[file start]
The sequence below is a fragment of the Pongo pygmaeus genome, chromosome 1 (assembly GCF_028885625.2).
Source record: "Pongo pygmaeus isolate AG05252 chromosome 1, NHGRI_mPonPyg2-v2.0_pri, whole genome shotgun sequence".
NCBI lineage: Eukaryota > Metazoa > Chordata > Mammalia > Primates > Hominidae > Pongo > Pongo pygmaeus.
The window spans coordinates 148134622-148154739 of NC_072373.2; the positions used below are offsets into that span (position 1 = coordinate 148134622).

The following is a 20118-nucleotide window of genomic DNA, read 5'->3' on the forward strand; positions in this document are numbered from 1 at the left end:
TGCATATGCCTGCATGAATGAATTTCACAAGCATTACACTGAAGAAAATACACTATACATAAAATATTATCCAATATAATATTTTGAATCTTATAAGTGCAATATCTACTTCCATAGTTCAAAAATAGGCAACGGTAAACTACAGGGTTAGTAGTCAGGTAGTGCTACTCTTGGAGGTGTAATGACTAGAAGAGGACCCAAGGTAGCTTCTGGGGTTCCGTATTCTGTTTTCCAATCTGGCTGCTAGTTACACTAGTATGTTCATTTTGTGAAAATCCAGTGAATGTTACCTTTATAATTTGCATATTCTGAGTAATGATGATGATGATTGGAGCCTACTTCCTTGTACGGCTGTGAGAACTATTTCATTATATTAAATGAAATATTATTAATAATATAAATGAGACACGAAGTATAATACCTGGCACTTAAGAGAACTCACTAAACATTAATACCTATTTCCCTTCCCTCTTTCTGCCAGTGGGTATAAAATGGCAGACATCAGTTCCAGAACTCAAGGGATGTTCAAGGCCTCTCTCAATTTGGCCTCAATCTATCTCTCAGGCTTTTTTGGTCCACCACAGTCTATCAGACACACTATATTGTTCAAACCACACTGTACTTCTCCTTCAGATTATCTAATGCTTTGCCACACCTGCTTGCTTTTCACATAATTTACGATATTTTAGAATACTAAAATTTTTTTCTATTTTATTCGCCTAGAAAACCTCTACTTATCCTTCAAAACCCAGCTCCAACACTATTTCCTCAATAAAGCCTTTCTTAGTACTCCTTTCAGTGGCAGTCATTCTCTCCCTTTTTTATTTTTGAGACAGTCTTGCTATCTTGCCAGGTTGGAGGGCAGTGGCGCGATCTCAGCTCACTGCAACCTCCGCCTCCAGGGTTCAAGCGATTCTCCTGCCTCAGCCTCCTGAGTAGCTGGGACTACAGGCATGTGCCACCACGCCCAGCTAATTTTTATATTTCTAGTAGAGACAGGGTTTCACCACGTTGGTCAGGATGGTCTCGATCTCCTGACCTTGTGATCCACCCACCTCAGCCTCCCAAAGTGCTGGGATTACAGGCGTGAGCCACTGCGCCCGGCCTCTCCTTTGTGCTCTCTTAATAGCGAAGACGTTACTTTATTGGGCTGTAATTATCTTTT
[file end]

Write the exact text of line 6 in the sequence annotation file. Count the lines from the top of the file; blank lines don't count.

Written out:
TGCATATGCCTGCATGAATGAATTTCACAAGCATTACACTGAAGAAAATACACTATACATAAAATATTATCCAATATAATATTTTGAATCTTATAAGTGCAATATCTACTTCCATAGTTCAAAAATAGGCAACGGTAAACTACAGGGTTAGTAGTCAGGTAGTGCTACTCTTGGAGGTGTAATGACTAGAAGAGGACCCAAGGTAGCTTCTGGGGTTCCGTATTCTGTTTTCCAATCTGGCTGCTAGTTACACTAGTATGTTCATTTTGTGAAAATCCAGTGAATGTTACCTTTATAATTTGCATATTCTGAGTAATGATGATGATGATTGGAGCCTACTTCCTTGTACGGCTGTGAGAACTATTTCATTATATTAAATGAAATATTATTAATAATATAAATGAGACACGAAGTATAATACCTGGCACTTAAGAGAACTCACTAAACATTAATACCTATTTCCCTTCCCTCTTTCTGCCAGTGGGTATAAAATGGCAGACATCAGTTCCAGAACTCAAGGGATGTTCAAGGCCTCTCTCAATTTGGCCTCAATCTATCTCTCAGGCTTTTTTGGTCCACCACAGTCTATCAGACACACTATATTGTTCAAACCACACTGTACTTCTCCTTCAGATTATCTAATGCTTTGCCACACCTGCTTGCTTTTCACATAATTTACGATATTTTAGAATACTAAAATTTTTTTCTATTTTATTCGCCTAGAAAACCTCTACTTATCCTTCAAAACCCAGCTCCAACACTATTTCCTCAATAAAGCCTTTCTTAGTACTCCTTTCAGTGGCAGTCATTCTCTCCCTTTTTTATTTTTGAGACAGTCTTGCTATCTTGCCAGGTTGGAGGGCAGTGGCGCGATCTCAGCTCACTGCAACCTCCGCCTCCAGGGTTCAAGCGATTCTCCTGCCTCAGCCTCCTGAGTAGCTGGGACTACAGGCATGTGCCACCACGCCCAGCTAATTTTTATATTTCTAGTAGAGACAGGGTTTCACCACGTTGGTCAGGATGGTCTCGATCTCCTGACCTTGTGATCCACCCACCTCAGCCTCCCAAAGTGCTGGGATTACAGGCGTGAGCCACTGCGCCCGGCCTCTCCTTTGTGCTCTCTTAATAGCGAAGACGTTACTTTATTGGGCTGTAATTATCTTTT